After the tsunami, the dead were buried in mass graves. After Hurricane Mitch swept through Honduras in 1998, the government burned the corpses in vast fields.
In Haiti, Ewald said that thousands more will likely be buried en masse.
"You get to the point where because of logistics, you end up digging 200 very large graves,'' he said.
Another reason, experts say, is that there isn't any place in Port-au-Prince to dispose of the corpses. The few cemeteries that exist have been full for years.
"You have to leave the city to find a place to dig a hole,'' Griffin said. "Even if you collect them, where are you going to bury them?''
In fact, the government of Haiti has already started the process, burying 7,000 cadavers into graves 20 miles outside the capital. But thousands more are left covered in the rubble.
"We cannot afford to wait on the international community, we can't wait for them to do things for us,'' said Dr. Ariel Henry, the chief of cabinet for the Ministry of Health.
As international forensic teams begin to arrive, the survivors -- reeling from the loss of their homes and family -- are left wandering among the twisted corpses.
Bodies stretched for half a block along the street outside the Port-au-Prince morgue Thursday, where police, civilians and private companies dumped cadavers because there was no other place to take them.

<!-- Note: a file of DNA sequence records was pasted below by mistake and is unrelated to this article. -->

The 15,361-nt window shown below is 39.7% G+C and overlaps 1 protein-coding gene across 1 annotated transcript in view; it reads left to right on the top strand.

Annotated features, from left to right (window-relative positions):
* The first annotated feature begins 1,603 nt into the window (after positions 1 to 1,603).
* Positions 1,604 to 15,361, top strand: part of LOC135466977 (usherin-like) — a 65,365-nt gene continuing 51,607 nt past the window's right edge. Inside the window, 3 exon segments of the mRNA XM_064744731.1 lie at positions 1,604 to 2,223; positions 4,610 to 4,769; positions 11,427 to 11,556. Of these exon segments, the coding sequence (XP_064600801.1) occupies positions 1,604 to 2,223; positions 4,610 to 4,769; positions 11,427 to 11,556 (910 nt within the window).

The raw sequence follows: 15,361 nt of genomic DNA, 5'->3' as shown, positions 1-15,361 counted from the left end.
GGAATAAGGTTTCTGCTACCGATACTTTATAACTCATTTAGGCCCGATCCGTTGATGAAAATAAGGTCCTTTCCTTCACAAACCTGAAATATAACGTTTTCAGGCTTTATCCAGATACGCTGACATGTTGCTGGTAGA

An exasperated hospital manager said he was waiting for approval from the government to remove the bodies. When room ran out at the morgue, corpses were tossed onto the street, where a group of solemn onlookers stood staring.
Amid buzzing flies, toddlers were piled on top of naked adults -- their swollen bodies exposed to hundreds of people passing by. One dead woman was identified by a red ribbon and hand-written note tied to her left big toe.
Though the goal of forensic teams is to identify every dead person for their loved ones, the reality is that thousands will be dumped in graves -- their names unknown.
Lionel Gaedi stood dazed on Thursday, staring at the mass of bodies sprawled under the blazing sun.
"I have a brother and I don't see him,'' he said.
"It's a catastrophe. God gives, God takes.'' Miami Herald staff writer Jacqueline Charles contributed to this report.